The ALJ accepted all of these (and other environmental) limitations opined by Dr. Rudlowski, with two exceptions: he did not accept (1) that plaintiff was precluded from work involving hearing and speaking; or, (2) that plaintiff should avoid even moderate exposure to workplace noise and humidity. AR 15. The ALJ's "exceptions" in this regard were well-founded, as plaintiff testified at the hearing that she had no limitations in these areas. See AR 15, 291-92. The ALJ explained this in his written decision, and commented that Dr. Rudlowski's indications in this regard may have merely been a "form completion error." AR 15. He further noted that Dr. Rudlowski's opinion was "generally consistent" with the August 2004 opinion of plaintiff's other treating physician, Dr. Wise. AR 15.

Dr. Wise completed an assessment of plaintiff's functional limitations on August 19, 2004. AR 228-30. On the form, Dr. Wise specifically noted that the rheumatologist declined to complete the form and that she herself was "not an expert in this exam." AR 228. Dr. Wise opined that plaintiff could sit for five to six hours in an eight-hour work day, and could stand or walk for thirty minutes to an hour. AR. 229. She also opined that plaintiff had to lie down or elevate her legs for three hours during an eight-hour workday. AR 229. She wrote that plaintiff could lift five to ten pounds frequently, and had an unlimited ability to reach, but had some limitations in handling, feeling, pushing, pulling and grasping. AR 230.

As noted by the ALJ, Dr. Wise's assessment was largely consistent with the opinion of Dr. Rudlowski. Indeed, plaintiff does not challenge the ALJ's overall treatment of Dr. Wise's opinion. Rather, she only challenges the ALJ's decision not to credit the portion of the opinion regarding plaintiff's purported need to lie down (or elevate her legs) for about three hours during the work day.

The ALJ is entitled to resolve any conflict between differing medical opinions. See Andrews, 53 F.3d at 1041. Here, the ALJ considered both opinions, and determined that they were "generally consistent." AR 15. Dr. Wise, like Dr. Rudlowski, opined that plaintiff had the ability to perform a range of sedentary work with some postural and manipulative limitations. AR 15. In resolving what little conflict there was between the two opinions, the ALJ relied, in large part, on plaintiff's own testimony. AR 15-16. In particular, the ALJ found that plaintiff's activities of daily living -- including "rising early, driving 60 miles twice a day, attending five hours of classes and working at a computer for extended periods of time -- indicated a high degree of functional capability. He also found plaintiff's unsuccessful return to work in November and December in 2004 -- during which time she worked twelve-hour days, seven days per week -- as indicative of her functional capacity. AR 16, 279-84.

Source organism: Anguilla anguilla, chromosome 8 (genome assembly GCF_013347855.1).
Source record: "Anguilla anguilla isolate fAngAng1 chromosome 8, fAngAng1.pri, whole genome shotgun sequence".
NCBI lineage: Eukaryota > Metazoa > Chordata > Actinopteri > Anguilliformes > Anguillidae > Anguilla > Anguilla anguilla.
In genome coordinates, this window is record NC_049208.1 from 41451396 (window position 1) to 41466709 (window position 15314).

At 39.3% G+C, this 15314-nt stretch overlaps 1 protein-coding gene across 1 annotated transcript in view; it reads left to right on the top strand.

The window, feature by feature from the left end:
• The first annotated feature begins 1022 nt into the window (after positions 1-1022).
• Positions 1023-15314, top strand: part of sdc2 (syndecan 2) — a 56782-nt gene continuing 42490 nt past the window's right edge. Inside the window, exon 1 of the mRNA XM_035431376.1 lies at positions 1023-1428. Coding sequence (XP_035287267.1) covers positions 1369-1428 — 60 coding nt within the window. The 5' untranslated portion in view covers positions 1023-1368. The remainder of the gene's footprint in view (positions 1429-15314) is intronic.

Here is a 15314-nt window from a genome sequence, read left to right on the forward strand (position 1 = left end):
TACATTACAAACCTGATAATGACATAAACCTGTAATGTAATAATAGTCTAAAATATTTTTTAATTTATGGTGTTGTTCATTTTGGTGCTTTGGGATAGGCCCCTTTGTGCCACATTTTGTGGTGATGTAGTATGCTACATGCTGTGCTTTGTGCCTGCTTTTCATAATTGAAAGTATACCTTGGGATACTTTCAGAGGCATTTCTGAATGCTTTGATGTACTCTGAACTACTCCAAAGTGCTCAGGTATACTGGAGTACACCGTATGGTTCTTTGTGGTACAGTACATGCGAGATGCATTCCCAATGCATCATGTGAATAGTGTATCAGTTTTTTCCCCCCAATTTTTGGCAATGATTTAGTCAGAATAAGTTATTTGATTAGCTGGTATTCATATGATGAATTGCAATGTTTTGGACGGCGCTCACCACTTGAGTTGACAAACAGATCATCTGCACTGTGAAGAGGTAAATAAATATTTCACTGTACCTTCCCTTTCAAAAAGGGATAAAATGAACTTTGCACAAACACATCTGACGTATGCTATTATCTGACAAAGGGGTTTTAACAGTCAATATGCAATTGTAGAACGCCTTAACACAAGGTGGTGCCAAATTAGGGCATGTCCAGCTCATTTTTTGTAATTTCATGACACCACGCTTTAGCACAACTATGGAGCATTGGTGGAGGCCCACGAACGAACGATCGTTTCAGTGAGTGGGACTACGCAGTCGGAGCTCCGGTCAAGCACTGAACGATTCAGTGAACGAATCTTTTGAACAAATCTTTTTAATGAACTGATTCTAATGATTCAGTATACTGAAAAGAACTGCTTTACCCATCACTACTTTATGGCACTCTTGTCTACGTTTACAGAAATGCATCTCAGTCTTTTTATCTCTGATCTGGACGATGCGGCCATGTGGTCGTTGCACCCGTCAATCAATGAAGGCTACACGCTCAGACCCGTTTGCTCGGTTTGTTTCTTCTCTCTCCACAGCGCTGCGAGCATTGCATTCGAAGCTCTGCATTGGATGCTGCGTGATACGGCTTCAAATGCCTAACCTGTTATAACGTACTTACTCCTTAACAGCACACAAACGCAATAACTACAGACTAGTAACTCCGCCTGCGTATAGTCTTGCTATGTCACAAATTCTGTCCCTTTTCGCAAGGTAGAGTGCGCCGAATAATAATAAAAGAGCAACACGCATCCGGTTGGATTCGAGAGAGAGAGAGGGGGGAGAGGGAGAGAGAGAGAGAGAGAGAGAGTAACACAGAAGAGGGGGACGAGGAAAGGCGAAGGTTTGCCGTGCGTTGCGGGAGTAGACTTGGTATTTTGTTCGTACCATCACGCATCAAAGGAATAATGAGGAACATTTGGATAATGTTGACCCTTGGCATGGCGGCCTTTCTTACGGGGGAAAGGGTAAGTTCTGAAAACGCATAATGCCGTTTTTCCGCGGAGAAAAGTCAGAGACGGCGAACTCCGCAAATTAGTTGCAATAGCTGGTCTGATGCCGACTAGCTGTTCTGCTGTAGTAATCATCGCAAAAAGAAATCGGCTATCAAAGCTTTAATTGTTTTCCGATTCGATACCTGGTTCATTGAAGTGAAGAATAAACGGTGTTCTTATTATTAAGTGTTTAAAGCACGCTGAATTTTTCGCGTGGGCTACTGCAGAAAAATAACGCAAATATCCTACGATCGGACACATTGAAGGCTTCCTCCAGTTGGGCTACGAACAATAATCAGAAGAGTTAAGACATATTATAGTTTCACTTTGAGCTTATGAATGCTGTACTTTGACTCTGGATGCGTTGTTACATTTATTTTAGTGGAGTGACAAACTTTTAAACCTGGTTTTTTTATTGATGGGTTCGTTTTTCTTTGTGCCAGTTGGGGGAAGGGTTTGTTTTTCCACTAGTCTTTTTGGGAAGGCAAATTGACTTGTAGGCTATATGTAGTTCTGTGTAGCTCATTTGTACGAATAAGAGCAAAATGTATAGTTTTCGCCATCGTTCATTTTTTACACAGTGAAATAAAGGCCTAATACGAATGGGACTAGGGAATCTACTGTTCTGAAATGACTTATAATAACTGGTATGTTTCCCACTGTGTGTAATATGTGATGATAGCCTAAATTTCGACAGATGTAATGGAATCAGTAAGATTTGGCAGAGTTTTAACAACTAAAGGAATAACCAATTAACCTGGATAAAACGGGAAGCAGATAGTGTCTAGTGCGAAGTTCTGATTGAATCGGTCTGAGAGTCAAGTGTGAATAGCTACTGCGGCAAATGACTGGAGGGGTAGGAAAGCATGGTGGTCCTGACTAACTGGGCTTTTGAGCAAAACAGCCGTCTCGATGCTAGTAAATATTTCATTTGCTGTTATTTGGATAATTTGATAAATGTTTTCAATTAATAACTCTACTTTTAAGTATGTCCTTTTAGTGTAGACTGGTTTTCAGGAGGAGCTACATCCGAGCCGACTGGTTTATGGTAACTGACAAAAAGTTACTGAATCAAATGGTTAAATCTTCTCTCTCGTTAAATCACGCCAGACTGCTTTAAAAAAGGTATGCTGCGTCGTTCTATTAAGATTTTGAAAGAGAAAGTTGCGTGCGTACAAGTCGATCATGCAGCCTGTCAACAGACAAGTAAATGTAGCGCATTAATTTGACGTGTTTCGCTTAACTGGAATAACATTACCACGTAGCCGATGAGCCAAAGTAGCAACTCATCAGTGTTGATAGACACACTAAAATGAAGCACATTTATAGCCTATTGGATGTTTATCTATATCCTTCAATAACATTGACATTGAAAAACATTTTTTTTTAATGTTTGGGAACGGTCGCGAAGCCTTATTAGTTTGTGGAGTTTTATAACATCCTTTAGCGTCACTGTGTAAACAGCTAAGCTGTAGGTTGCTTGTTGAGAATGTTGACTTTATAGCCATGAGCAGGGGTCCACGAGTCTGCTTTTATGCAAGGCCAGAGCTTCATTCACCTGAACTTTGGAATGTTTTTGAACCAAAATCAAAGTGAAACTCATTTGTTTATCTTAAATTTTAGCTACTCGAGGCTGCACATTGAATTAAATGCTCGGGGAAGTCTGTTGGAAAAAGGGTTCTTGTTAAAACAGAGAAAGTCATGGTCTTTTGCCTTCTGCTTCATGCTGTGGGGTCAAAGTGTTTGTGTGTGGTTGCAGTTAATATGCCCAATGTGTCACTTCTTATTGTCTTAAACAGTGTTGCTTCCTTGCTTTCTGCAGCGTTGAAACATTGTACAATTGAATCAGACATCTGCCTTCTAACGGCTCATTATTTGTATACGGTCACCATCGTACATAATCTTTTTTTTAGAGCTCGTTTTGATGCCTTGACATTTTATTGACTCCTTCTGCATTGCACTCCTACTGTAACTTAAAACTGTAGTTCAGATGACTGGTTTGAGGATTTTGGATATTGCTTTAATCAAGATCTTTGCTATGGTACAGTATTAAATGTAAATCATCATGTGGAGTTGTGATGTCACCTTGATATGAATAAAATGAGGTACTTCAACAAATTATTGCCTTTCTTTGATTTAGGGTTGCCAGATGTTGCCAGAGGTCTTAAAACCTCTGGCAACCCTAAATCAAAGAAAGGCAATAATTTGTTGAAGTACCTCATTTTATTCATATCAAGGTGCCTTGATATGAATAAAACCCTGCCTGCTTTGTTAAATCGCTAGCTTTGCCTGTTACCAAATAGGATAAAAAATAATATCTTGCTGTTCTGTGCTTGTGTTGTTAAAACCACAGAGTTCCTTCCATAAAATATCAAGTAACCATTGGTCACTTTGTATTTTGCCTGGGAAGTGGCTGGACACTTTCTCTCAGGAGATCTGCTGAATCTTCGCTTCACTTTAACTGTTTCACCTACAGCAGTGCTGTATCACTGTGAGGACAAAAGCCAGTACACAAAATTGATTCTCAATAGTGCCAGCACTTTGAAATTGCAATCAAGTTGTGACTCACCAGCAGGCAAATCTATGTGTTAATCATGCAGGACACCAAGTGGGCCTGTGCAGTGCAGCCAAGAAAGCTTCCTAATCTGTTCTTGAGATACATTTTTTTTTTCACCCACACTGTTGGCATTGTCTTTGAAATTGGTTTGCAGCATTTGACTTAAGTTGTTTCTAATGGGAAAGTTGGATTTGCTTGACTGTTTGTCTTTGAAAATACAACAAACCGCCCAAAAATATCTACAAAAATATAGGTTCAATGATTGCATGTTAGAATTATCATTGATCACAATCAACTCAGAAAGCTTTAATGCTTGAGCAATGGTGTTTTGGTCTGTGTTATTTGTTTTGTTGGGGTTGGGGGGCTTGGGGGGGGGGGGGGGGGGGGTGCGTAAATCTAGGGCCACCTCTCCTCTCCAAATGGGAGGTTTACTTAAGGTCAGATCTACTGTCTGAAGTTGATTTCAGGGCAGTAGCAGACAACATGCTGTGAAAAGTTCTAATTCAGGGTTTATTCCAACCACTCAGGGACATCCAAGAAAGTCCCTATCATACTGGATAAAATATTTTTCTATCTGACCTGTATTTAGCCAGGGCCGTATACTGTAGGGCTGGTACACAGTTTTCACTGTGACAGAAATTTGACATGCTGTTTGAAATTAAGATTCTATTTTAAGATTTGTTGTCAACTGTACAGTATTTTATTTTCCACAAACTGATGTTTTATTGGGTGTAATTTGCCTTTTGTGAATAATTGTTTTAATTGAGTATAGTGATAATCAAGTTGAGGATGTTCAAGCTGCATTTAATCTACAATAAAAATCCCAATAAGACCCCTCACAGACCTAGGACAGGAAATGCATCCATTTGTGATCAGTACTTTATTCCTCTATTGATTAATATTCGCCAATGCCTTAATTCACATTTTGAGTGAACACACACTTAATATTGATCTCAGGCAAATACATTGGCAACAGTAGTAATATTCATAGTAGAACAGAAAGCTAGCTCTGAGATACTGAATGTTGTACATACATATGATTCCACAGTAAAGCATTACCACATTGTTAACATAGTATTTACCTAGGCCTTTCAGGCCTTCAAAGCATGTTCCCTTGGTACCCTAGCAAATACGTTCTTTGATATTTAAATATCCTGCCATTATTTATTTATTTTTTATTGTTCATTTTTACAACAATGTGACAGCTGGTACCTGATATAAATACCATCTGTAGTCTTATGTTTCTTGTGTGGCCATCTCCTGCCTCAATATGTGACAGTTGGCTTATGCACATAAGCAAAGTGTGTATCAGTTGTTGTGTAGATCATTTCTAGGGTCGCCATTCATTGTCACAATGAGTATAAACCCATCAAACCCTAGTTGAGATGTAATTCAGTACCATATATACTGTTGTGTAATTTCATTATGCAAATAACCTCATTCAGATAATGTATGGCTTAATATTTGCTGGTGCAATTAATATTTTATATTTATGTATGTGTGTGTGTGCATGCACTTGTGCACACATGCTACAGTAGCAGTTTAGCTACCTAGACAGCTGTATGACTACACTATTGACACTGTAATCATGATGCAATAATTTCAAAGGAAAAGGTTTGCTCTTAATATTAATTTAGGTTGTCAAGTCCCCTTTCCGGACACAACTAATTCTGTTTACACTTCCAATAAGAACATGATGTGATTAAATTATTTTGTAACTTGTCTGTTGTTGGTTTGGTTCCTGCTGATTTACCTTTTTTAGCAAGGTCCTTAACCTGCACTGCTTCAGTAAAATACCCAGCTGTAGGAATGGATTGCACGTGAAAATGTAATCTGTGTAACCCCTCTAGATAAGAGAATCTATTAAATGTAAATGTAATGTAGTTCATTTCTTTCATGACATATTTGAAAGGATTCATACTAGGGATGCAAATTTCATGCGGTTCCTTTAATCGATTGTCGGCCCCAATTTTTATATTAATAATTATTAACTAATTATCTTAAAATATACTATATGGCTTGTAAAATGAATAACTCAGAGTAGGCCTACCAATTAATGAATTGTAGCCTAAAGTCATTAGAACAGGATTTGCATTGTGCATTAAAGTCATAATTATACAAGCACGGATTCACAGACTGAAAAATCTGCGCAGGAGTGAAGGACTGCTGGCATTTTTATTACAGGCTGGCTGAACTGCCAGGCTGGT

These were cogent and legitimate reasons for resolving what little ambiguity existed between the opinions of Drs. Rudlowski and Wise. It is "solely the province of the ALJ" to resolve any such ambiguities. See Andrews, 53 F.3d at 1041. Accordingly, the court finds that the ALJ applied the proper standards in weighing the medical evidence and that his determination of plaintiff's RFC was supported by substantial evidence in the record (i.e., Dr. Rudlowski's opinion).


In conclusion, the court finds that the ALJ's decision is fully supported by substantial evidence in the record and based on the proper legal standards. Therefore, IT IS RECOMMENDED that:

1. Plaintiff's motion for summary judgment be denied;

2. The Commissioner's cross-motion for summary judgment be granted; and,

3. The Clerk be directed to enter judgment in the Commissioner's favor.

These findings and recommendations are submitted to the United States District Judge assigned to the case, pursuant to the provisions of Title 28 U.S.C. § 636(b)(l). Within ten (10) days after being served with these findings and recommendations, any party may file written objections with the court and serve a copy on all parties. Such a document should be captioned "Objections to Magistrate Judge's Findings and Recommendations." Any reply to the objections shall be served and filed within ten (10) days after service of the objections. The parties are advised that failure to file objections within the specified time may waive the right to appeal the District Court's order. Turner v. Duncan, 158 F.3d 449, 455 (9th Cir. 1998); Martinez v. Ylst, 951 F.2d 1153, 1157 (9th Cir. 1991).